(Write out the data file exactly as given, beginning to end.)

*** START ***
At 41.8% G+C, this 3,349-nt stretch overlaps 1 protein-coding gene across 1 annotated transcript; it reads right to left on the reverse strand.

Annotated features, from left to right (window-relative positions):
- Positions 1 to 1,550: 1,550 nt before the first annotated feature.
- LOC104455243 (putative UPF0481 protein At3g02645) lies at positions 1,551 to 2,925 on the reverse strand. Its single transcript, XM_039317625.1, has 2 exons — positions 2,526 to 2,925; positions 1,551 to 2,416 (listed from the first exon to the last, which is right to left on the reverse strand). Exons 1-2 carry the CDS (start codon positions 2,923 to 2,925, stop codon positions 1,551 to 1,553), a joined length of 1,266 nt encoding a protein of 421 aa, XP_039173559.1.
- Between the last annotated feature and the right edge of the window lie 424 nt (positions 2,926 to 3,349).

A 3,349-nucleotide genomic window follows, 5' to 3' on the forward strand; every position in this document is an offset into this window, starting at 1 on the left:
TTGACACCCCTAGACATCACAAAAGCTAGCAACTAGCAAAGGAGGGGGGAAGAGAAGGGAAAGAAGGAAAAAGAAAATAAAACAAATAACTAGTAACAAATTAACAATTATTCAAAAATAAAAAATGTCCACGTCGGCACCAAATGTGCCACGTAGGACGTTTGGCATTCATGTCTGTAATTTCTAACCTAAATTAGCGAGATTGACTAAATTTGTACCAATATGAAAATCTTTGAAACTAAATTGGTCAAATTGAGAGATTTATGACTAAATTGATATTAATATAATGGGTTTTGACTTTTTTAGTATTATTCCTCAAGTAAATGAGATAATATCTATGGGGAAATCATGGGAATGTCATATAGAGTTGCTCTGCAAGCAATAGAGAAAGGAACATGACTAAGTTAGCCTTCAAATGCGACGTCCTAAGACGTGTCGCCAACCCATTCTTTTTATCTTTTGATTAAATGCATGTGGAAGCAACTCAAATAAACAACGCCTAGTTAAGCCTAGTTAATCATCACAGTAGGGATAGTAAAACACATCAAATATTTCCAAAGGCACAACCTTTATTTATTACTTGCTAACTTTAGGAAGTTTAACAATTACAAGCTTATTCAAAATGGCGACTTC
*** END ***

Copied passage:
At 41.8% G+C, this 3,349-nt stretch overlaps 1 protein-coding gene across 1 annotated transcript; it reads right to left on the reverse strand.

Annotated features, from left to right (window-relative positions):
- Positions 1 to 1,550: 1,550 nt before the first annotated feature.
- LOC104455243 (putative UPF0481 protein At3g02645) lies at positions 1,551 to 2,925 on the reverse strand. Its single transcript, XM_039317625.1, has 2 exons — positions 2,526 to 2,925; positions 1,551 to 2,416 (listed from the first exon to the last, which is right to left on the reverse strand). Exons 1-2 carry the CDS (start codon positions 2,923 to 2,925, stop codon positions 1,551 to 1,553), a joined length of 1,266 nt encoding a protein of 421 aa, XP_039173559.1.
- Between the last annotated feature and the right edge of the window lie 424 nt (positions 2,926 to 3,349).

A 3,349-nucleotide genomic window follows, 5' to 3' on the forward strand; every position in this document is an offset into this window, starting at 1 on the left:
TTGACACCCCTAGACATCACAAAAGCTAGCAACTAGCAAAGGAGGGGGGAAGAGAAGGGAAAGAAGGAAAAAGAAAATAAAACAAATAACTAGTAACAAATTAACAATTATTCAAAAATAAAAAATGTCCACGTCGGCACCAAATGTGCCACGTAGGACGTTTGGCATTCATGTCTGTAATTTCTAACCTAAATTAGCGAGATTGACTAAATTTGTACCAATATGAAAATCTTTGAAACTAAATTGGTCAAATTGAGAGATTTATGACTAAATTGATATTAATATAATGGGTTTTGACTTTTTTAGTATTATTCCTCAAGTAAATGAGATAATATCTATGGGGAAATCATGGGAATGTCATATAGAGTTGCTCTGCAAGCAATAGAGAAAGGAACATGACTAAGTTAGCCTTCAAATGCGACGTCCTAAGACGTGTCGCCAACCCATTCTTTTTATCTTTTGATTAAATGCATGTGGAAGCAACTCAAATAAACAACGCCTAGTTAAGCCTAGTTAATCATCACAGTAGGGATAGTAAAACACATCAAATATTTCCAAAGGCACAACCTTTATTTATTACTTGCTAACTTTAGGAAGTTTAACAATTACAAGCTTATTCAAAATGGCGACTTC